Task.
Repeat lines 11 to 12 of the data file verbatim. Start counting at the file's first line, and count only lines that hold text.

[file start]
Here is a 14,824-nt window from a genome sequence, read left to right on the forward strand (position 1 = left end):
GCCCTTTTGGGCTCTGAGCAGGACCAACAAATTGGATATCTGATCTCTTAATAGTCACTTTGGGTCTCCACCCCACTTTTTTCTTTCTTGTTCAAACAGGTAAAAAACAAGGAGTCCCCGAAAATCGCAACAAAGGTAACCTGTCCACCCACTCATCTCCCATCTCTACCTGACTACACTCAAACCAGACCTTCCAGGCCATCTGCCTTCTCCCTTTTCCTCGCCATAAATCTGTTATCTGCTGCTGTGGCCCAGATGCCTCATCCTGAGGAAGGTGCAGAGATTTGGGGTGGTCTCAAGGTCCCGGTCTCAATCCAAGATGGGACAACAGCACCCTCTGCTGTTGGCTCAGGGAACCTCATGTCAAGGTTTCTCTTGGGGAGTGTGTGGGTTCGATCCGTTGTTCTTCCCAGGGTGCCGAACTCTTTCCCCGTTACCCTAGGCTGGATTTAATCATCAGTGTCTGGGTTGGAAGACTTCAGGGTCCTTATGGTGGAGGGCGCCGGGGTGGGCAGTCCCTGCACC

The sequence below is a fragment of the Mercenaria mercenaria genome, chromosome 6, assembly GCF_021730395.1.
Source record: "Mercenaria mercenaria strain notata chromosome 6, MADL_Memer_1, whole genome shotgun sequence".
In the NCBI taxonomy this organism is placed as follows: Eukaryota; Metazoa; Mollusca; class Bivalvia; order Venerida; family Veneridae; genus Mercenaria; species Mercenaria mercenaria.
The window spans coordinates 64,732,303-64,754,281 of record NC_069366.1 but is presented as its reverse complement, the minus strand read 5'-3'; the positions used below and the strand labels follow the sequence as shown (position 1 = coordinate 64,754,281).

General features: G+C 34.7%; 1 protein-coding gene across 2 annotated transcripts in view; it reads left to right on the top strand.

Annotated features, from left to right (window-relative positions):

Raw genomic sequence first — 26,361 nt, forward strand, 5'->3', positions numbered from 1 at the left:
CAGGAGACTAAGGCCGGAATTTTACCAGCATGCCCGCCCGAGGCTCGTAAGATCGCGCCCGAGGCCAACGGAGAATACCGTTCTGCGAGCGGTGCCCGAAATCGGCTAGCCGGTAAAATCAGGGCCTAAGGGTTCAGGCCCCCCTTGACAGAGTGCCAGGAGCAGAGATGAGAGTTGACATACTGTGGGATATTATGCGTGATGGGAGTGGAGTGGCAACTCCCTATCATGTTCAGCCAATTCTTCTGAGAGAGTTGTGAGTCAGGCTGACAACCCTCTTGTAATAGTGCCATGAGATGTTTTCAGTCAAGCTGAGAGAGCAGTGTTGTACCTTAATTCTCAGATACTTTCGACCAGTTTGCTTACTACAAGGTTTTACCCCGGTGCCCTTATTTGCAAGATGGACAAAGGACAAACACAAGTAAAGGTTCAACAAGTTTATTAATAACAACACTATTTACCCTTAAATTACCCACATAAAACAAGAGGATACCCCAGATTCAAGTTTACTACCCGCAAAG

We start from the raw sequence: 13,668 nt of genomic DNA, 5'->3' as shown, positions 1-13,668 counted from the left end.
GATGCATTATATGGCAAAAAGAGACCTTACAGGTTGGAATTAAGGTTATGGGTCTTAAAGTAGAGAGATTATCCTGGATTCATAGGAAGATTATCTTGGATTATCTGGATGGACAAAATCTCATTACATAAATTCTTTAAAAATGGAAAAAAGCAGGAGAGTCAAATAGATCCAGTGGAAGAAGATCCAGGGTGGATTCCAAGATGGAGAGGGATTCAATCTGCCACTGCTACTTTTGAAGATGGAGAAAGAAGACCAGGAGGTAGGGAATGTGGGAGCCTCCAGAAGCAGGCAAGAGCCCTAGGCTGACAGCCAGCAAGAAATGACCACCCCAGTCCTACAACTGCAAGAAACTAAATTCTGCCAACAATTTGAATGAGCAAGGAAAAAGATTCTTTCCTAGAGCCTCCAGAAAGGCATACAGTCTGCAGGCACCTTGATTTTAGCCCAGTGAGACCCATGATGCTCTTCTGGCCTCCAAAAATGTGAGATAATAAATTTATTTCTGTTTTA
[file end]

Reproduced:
We start from the raw sequence: 13,668 nt of genomic DNA, 5'->3' as shown, positions 1-13,668 counted from the left end.
GATGCATTATATGGCAAAAAGAGACCTTACAGGTTGGAATTAAGGTTATGGGTCTTAAAGTAGAGAGATTATCCTGGATTCATAGGAAGATTATCTTGGATTATCTGGATGGACAAAATCTCATTACATAAATTCTTTAAAAATGGAAAAAAGCAGGAGAGTCAAATAGATCCAGTGGAAGAAGATCCAGGGTGGATTCCAAGATGGAGAGGGATTCAATCTGCCACTGCTACTTTTGAAGATGGAGAAAGAAGACCAGGAGGTAGGGAATGTGGGAGCCTCCAGAAGCAGGCAAGAGCCCTAGGCTGACAGCCAGCAAGAAATGACCACCCCAGTCCTACAACTGCAAGAAACTAAATTCTGCCAACAATTTGAATGAGCAAGGAAAAAGATTCTTTCCTAGAGCCTCCAGAAAGGCATACAGTCTGCAGGCACCTTGATTTTAGCCCAGTGAGACCCATGATGCTCTTCTGGCCTCCAAAAATGTGAGATAATAAATTTATTTCTGTTTTA